The law of trusts was developed by the Court of Chancery in England from medieval times. The medieval forerunner of the trust was the ‘use’, which arose whenever land was conveyed to A on A’s undertaking to hold it to the use and beneﬁ t of B. Instances where land might be conveyed to A to the use of B were:
(a) where B, the beneﬁ cial owner of land, was about to go abroad on a crusade, it would be necessary for the land to be held by another person on his behalf, who would perform and receive feudal services;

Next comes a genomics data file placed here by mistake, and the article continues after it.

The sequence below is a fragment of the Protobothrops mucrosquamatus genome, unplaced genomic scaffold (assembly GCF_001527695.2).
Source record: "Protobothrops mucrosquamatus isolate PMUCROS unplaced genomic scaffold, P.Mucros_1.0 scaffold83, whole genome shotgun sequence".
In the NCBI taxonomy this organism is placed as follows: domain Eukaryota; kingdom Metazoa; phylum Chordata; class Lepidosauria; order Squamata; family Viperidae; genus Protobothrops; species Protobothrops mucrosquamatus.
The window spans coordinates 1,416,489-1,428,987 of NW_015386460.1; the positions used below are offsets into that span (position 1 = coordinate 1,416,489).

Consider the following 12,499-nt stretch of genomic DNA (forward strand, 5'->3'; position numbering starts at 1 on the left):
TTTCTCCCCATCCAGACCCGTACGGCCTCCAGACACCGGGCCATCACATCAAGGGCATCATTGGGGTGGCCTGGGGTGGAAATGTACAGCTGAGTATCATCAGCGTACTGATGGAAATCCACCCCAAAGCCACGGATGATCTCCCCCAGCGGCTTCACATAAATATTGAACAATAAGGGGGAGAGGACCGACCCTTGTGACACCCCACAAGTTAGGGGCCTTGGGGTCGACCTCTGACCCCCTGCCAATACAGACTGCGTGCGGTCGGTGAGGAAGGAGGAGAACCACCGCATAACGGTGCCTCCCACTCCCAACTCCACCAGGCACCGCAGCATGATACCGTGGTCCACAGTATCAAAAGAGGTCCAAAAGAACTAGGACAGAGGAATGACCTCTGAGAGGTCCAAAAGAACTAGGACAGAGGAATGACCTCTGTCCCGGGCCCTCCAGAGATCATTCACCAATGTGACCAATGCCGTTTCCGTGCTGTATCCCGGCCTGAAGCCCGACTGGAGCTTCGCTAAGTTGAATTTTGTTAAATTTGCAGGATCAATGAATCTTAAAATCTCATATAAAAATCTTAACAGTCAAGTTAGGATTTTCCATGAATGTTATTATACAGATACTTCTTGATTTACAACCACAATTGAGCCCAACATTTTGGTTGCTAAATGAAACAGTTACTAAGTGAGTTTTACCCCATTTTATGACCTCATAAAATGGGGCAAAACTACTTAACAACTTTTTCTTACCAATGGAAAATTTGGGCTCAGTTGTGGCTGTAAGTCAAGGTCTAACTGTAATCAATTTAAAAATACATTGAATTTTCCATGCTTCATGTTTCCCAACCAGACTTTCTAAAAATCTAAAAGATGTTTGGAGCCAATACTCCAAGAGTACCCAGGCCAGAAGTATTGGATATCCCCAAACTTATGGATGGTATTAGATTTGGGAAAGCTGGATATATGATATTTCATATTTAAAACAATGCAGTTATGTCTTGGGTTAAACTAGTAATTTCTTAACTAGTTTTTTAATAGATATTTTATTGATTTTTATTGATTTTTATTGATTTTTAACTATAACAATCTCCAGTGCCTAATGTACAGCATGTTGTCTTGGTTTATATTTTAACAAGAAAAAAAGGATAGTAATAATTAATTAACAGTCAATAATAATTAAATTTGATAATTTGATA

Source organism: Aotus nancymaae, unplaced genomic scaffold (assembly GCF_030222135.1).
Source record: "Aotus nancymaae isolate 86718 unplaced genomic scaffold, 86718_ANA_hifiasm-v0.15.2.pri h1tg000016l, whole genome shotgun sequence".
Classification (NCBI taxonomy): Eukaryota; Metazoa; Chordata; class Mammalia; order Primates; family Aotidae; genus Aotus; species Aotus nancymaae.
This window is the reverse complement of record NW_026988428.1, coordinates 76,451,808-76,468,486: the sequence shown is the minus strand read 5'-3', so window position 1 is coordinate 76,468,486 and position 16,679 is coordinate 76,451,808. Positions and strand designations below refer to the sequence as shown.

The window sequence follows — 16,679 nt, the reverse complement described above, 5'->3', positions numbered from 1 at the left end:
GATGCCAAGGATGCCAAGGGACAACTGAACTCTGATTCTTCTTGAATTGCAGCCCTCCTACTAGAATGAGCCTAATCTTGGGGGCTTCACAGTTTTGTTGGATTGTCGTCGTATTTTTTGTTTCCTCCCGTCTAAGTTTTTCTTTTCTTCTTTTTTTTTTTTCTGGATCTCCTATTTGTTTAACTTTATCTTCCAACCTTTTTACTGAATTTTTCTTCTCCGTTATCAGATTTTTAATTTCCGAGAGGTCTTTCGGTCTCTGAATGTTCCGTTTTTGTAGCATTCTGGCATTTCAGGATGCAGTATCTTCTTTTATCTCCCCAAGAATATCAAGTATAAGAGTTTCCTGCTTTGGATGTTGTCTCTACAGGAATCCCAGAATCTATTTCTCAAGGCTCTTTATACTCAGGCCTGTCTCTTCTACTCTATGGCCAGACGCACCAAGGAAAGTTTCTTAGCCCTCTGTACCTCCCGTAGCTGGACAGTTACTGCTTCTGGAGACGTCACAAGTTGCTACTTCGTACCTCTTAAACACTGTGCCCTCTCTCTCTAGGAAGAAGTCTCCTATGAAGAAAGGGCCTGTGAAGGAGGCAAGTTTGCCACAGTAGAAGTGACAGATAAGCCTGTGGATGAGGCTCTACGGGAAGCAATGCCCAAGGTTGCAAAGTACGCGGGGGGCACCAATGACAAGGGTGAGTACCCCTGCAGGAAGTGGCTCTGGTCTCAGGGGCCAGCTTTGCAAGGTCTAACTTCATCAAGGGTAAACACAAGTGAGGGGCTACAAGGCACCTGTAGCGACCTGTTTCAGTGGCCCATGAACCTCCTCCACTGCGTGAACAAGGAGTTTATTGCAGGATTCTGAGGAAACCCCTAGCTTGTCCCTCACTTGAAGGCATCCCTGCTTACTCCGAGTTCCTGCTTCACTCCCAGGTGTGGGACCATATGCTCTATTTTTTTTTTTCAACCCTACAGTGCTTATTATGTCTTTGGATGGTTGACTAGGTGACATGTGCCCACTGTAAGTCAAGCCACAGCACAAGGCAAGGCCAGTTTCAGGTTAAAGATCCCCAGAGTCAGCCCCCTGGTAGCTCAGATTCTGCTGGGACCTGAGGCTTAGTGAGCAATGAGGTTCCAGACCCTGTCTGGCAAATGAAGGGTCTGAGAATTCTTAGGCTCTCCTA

(b) where B was a community of Franciscan friars who were prohibited by their vows of poverty from holding property; and
(c) where B was afraid of forfeiting his land on account of conviction for a felony, or of losing it to his creditors.